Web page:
Saturday, September 30, 2023
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Chocolate Cartel Claims Chucked Into the Trash

(CN) - A federal judge melted down claims that Hershey, Mars and Nestle ran a $726 million chocolate cartel, finding that "nothing scandalous or improper has been discovered."

The multidistrict litigation sprang from 91 separate civil actions first brought in 2007 against Hershey, Mars, Nestle and Cadbury. Cadbury settled for $1.3 million and was dismissed from the case in 2011, and a year later U.S. District Judge Christopher Conner certified a class of direct purchasers: those who directly purchased standard and king-size candy bars for resale from the defendants.

An expert for the plaintiffs had estimated damages at $726 million.

The confectioneries later moved for summary judgment as to the direct-purchaser class and the individual purchaser plaintiffs. The latter include major supermarkets and pharmacies like Kroger, Safeway, CVS and Rite Aid, but a civil action from Associated Wholesale Grocers is not included.

After mediation proved unsuccessfully this fall, Conner granted the motions on Feb. 26.

Hershey and the others may have upped prices "with awareness of their competitors' pricing decisions," and may have been "influenced or motivated" by their competitors' actions, but other variables were also at play, according to the ruling.

These factors include rising input costs, like raw materials, labor, health and energy costs.

The judge tossed aside the claim that the chocolatiers relied solely on "an attractive opportunity for us to catch people by surprise," as one top Mars executive put it.

"The overt evidence before the court establishes that defendants' actions, while parallel, were nonetheless the result of reasoned, independent business mindedness," Conner wrote. "Quite simply, plaintiffs have failed to establish that defendants' actions were unreasonable or irrational in the competitive market."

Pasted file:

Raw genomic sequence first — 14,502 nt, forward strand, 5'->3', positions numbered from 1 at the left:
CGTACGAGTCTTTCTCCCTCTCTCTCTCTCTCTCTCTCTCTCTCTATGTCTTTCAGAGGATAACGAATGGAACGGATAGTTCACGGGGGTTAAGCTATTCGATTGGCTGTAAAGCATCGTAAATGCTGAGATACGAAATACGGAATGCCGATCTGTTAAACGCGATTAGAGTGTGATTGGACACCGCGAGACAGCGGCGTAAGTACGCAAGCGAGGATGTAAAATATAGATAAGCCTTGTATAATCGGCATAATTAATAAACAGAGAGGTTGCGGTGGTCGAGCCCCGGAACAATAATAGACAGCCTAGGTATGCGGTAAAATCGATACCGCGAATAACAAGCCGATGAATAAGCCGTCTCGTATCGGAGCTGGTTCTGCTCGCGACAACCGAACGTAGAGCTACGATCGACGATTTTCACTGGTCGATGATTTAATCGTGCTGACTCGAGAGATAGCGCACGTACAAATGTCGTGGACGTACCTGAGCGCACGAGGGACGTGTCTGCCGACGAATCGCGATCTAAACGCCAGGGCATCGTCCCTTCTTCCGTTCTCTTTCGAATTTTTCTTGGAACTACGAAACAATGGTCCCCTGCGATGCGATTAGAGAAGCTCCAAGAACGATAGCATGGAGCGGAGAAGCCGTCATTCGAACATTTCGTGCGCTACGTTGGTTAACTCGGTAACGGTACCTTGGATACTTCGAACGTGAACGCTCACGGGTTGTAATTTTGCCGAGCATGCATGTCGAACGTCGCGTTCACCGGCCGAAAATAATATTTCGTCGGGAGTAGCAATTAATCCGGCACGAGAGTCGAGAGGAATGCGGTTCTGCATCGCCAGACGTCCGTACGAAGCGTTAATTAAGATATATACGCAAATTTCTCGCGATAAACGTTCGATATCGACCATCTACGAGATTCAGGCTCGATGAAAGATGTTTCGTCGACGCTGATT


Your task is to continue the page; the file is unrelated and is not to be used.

Although Canadian affiliates of the defendants were charged in a price-fixing scheme to which Hershey Canada pleaded guilty last June, Conner said the purchasers failed to show "any tie" between the Canadian and American goings-on. (Emphasis in original.)

"Initially, plaintiffs' claims of a domestic price-fixing conspiracy were quite plausible," Conner wrote. "The Canadian trade spend conspiracy raised the specter of Sherman Act violations in our contiguous marketplace."

He added: "Despite diligent efforts on the part of plaintiffs' counsel and nearly unfettered access to defendants' records, plaintiffs are before the court with nothing more than speculation as to the who, what, when, where, and how of the communications that allegedly facilitated the parallel price increases. Nothing scandalous or improper has been discovered within our borders, and no evidence permits a reasonable inference of a price-fixing agreement."

The original four defendants controlled more than 80 percent of the $16 billion U.S. chocolate market in 2006, and half the world market, according to one 2007 class action filed in New Jersey.

Conner's ruling makes no mention of indirect purchasers, a portion of the action in which he reopened discovery in August.

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